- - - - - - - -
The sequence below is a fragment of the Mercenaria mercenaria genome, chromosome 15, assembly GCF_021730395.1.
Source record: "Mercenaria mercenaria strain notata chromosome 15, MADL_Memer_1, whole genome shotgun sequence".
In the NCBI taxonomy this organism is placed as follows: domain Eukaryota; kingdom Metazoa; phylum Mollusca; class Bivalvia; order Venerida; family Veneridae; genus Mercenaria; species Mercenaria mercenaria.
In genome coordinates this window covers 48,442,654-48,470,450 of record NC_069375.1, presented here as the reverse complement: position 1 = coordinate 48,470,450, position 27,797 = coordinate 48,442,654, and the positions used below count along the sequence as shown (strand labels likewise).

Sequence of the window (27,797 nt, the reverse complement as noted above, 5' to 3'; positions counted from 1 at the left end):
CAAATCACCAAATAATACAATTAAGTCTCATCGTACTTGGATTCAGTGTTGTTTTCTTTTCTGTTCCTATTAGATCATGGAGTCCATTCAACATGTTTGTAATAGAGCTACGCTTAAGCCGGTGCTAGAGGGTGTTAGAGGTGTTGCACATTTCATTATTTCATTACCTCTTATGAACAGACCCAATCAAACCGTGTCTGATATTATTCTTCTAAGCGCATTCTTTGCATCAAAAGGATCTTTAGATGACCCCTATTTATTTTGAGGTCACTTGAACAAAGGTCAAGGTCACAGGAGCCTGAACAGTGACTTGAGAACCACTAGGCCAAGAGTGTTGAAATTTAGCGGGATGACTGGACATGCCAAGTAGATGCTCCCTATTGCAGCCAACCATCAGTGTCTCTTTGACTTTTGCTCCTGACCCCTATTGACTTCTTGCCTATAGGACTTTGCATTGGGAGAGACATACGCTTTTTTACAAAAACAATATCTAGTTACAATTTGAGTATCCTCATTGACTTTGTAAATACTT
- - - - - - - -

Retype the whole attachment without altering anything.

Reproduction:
The sequence below is a fragment of the Mercenaria mercenaria genome, chromosome 15, assembly GCF_021730395.1.
Source record: "Mercenaria mercenaria strain notata chromosome 15, MADL_Memer_1, whole genome shotgun sequence".
In the NCBI taxonomy this organism is placed as follows: domain Eukaryota; kingdom Metazoa; phylum Mollusca; class Bivalvia; order Venerida; family Veneridae; genus Mercenaria; species Mercenaria mercenaria.
In genome coordinates this window covers 48,442,654-48,470,450 of record NC_069375.1, presented here as the reverse complement: position 1 = coordinate 48,470,450, position 27,797 = coordinate 48,442,654, and the positions used below count along the sequence as shown (strand labels likewise).

Sequence of the window (27,797 nt, the reverse complement as noted above, 5' to 3'; positions counted from 1 at the left end):
CAAATCACCAAATAATACAATTAAGTCTCATCGTACTTGGATTCAGTGTTGTTTTCTTTTCTGTTCCTATTAGATCATGGAGTCCATTCAACATGTTTGTAATAGAGCTACGCTTAAGCCGGTGCTAGAGGGTGTTAGAGGTGTTGCACATTTCATTATTTCATTACCTCTTATGAACAGACCCAATCAAACCGTGTCTGATATTATTCTTCTAAGCGCATTCTTTGCATCAAAAGGATCTTTAGATGACCCCTATTTATTTTGAGGTCACTTGAACAAAGGTCAAGGTCACAGGAGCCTGAACAGTGACTTGAGAACCACTAGGCCAAGAGTGTTGAAATTTAGCGGGATGACTGGACATGCCAAGTAGATGCTCCCTATTGCAGCCAACCATCAGTGTCTCTTTGACTTTTGCTCCTGACCCCTATTGACTTCTTGCCTATAGGACTTTGCATTGGGAGAGACATACGCTTTTTTACAAAAACAATATCTAGTTACAATTTGAGTATCCTCATTGACTTTGTAAATACTT